Saturday, September 10, 2016

A Bloated Vestige of the Past, the DEA Struggles for Relevancy

According to the Drug Enforcement Administration’s (DEA) website, when the agency was established in 1973, it had 1,470 special agents and a budget of less than $75 million. Today it boasts over 5,000 special agents (which doesn’t include what must be tens of thousands of support staff) and a budget of $2.03 billion. That’s a sizable organization and one with a long reach into the various branches of government and the military.

Yet today there is an article in the Huffington Post in which the author seems befuddled by the recent efforts of the DEA to place the rather benign herbal supplement Kratom into Schedule 1 of the Controlled Substances Act along with heroin, cocaine and crack. The author correctly notes the softening trend nationwide toward marijuana prohibition, and wonders why the DEA would be taking such a Draconian stance against an herb that has little potential for abuse and that many people use for help with various medical ailments.

The obvious answer to the Kratom conundrum is found in the first paragraph. The DEA has become a huge, bloated bureaucracy over the past 43 years that is now fighting for its survival. The change in attitude toward marijuana and drug prohibition in general has the agency running scared, and it is now grasping at straws to try and retain its relevance. We saw this just recently when it refused to take marijuana off the Schedule 1 list despite the mountains of data and research attesting to the drug’s relative safety and proven medical benefits.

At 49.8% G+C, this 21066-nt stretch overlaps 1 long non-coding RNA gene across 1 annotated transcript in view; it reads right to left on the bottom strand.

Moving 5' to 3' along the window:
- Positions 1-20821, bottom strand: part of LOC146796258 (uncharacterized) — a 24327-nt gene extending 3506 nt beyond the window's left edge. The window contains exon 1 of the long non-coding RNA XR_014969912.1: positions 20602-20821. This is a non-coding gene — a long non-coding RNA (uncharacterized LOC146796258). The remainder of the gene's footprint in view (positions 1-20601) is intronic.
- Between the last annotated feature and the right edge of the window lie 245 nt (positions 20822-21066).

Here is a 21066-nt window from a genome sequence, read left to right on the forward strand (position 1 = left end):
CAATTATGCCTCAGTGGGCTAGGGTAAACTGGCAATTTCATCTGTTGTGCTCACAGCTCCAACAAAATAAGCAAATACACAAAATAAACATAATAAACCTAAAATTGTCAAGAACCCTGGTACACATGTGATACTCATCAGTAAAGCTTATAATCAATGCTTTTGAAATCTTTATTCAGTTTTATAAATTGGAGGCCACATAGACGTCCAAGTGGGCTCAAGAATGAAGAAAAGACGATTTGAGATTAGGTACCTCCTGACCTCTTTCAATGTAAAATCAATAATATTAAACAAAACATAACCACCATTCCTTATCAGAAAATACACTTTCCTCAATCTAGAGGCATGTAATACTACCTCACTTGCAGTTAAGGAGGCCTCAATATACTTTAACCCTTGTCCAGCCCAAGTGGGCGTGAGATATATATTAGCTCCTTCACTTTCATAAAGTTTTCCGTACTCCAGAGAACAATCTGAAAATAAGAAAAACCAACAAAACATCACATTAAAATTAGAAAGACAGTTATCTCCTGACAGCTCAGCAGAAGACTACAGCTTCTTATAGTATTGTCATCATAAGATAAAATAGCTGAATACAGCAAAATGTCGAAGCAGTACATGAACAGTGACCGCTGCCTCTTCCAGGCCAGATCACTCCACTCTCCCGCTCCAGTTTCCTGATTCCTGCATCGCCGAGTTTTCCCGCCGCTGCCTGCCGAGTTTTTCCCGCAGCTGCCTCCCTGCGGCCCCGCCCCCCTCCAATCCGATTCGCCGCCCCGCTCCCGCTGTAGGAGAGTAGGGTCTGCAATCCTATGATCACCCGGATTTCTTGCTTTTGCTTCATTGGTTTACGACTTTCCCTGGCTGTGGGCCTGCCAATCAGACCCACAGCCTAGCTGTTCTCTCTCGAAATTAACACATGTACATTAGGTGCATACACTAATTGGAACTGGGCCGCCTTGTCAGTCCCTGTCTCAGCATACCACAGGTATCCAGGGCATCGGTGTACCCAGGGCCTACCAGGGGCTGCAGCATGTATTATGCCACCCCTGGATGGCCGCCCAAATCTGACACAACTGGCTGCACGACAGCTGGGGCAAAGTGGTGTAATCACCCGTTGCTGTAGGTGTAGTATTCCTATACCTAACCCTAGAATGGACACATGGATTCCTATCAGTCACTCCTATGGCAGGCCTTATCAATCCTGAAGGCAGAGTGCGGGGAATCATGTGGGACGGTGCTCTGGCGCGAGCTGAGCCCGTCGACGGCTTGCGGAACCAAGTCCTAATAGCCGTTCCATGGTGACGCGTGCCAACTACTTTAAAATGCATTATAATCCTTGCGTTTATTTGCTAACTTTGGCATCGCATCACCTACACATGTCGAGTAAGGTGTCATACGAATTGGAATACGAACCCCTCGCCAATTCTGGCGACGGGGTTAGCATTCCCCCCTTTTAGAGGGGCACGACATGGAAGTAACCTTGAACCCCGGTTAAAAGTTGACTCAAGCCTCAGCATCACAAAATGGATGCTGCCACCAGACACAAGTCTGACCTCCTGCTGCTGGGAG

The question is, what do you do with a large government agency that history has passed by and is now doing more harm than good (if it ever did do any good)? In Washington, you plug your ears and sing “Na, na, na” for as long as you’re able so that you can hopefully hand-off your expensive White Elephant to the next administration. Not long ago, Obama appointed a new head of the DEA who is only a slightly less maniacal drug warrior than his predecessor, indicating that this president isn’t going to walk into the political minefield associated with downsizing the Pentagon of the drug war.

Not surprisingly, there has been no indication from either Trump or Clinton that their administrations will take a more reasoned approach to drug prohibition than Obama. So the prognosis is that our government will spend more billions of tax dollars and keep increasing the prison population for base political reasons. And people are upset that an athlete won’t stand during the pledge of allegiance.

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